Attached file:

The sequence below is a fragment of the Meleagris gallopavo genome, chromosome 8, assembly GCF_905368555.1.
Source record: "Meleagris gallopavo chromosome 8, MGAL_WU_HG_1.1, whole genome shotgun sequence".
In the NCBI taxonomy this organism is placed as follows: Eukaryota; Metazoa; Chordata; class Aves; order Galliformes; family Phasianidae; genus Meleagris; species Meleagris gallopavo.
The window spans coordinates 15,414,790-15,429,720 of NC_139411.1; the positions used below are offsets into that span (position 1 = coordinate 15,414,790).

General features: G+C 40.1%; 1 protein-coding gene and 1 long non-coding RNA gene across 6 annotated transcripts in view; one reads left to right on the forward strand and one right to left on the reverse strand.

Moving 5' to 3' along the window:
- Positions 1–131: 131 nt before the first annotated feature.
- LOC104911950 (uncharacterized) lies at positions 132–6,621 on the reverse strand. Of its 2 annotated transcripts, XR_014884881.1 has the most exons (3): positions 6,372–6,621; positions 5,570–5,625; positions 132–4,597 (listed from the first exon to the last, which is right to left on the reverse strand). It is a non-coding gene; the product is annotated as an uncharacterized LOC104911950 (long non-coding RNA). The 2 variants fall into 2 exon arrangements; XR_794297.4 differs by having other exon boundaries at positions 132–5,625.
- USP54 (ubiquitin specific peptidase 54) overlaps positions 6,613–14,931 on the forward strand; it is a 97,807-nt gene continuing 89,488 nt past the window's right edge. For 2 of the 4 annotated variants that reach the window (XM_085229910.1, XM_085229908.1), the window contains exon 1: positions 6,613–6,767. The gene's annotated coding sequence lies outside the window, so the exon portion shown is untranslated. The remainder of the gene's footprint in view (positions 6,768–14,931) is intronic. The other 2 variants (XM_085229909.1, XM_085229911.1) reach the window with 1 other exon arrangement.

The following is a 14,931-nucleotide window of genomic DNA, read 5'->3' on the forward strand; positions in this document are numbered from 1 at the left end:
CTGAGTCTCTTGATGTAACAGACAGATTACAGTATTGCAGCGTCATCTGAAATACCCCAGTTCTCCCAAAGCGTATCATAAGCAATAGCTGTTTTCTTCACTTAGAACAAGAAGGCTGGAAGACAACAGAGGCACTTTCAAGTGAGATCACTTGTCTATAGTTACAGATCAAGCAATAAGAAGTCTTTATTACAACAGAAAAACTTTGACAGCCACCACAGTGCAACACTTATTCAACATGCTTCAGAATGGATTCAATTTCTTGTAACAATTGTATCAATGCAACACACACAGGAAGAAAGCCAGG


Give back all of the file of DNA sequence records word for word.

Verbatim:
The sequence below is a fragment of the Meleagris gallopavo genome, chromosome 8, assembly GCF_905368555.1.
Source record: "Meleagris gallopavo chromosome 8, MGAL_WU_HG_1.1, whole genome shotgun sequence".
In the NCBI taxonomy this organism is placed as follows: Eukaryota; Metazoa; Chordata; class Aves; order Galliformes; family Phasianidae; genus Meleagris; species Meleagris gallopavo.
The window spans coordinates 15,414,790-15,429,720 of NC_139411.1; the positions used below are offsets into that span (position 1 = coordinate 15,414,790).

General features: G+C 40.1%; 1 protein-coding gene and 1 long non-coding RNA gene across 6 annotated transcripts in view; one reads left to right on the forward strand and one right to left on the reverse strand.

Moving 5' to 3' along the window:
- Positions 1–131: 131 nt before the first annotated feature.
- LOC104911950 (uncharacterized) lies at positions 132–6,621 on the reverse strand. Of its 2 annotated transcripts, XR_014884881.1 has the most exons (3): positions 6,372–6,621; positions 5,570–5,625; positions 132–4,597 (listed from the first exon to the last, which is right to left on the reverse strand). It is a non-coding gene; the product is annotated as an uncharacterized LOC104911950 (long non-coding RNA). The 2 variants fall into 2 exon arrangements; XR_794297.4 differs by having other exon boundaries at positions 132–5,625.
- USP54 (ubiquitin specific peptidase 54) overlaps positions 6,613–14,931 on the forward strand; it is a 97,807-nt gene continuing 89,488 nt past the window's right edge. For 2 of the 4 annotated variants that reach the window (XM_085229910.1, XM_085229908.1), the window contains exon 1: positions 6,613–6,767. The gene's annotated coding sequence lies outside the window, so the exon portion shown is untranslated. The remainder of the gene's footprint in view (positions 6,768–14,931) is intronic. The other 2 variants (XM_085229909.1, XM_085229911.1) reach the window with 1 other exon arrangement.

The following is a 14,931-nucleotide window of genomic DNA, read 5'->3' on the forward strand; positions in this document are numbered from 1 at the left end:
CTGAGTCTCTTGATGTAACAGACAGATTACAGTATTGCAGCGTCATCTGAAATACCCCAGTTCTCCCAAAGCGTATCATAAGCAATAGCTGTTTTCTTCACTTAGAACAAGAAGGCTGGAAGACAACAGAGGCACTTTCAAGTGAGATCACTTGTCTATAGTTACAGATCAAGCAATAAGAAGTCTTTATTACAACAGAAAAACTTTGACAGCCACCACAGTGCAACACTTATTCAACATGCTTCAGAATGGATTCAATTTCTTGTAACAATTGTATCAATGCAACACACACAGGAAGAAAGCCAGG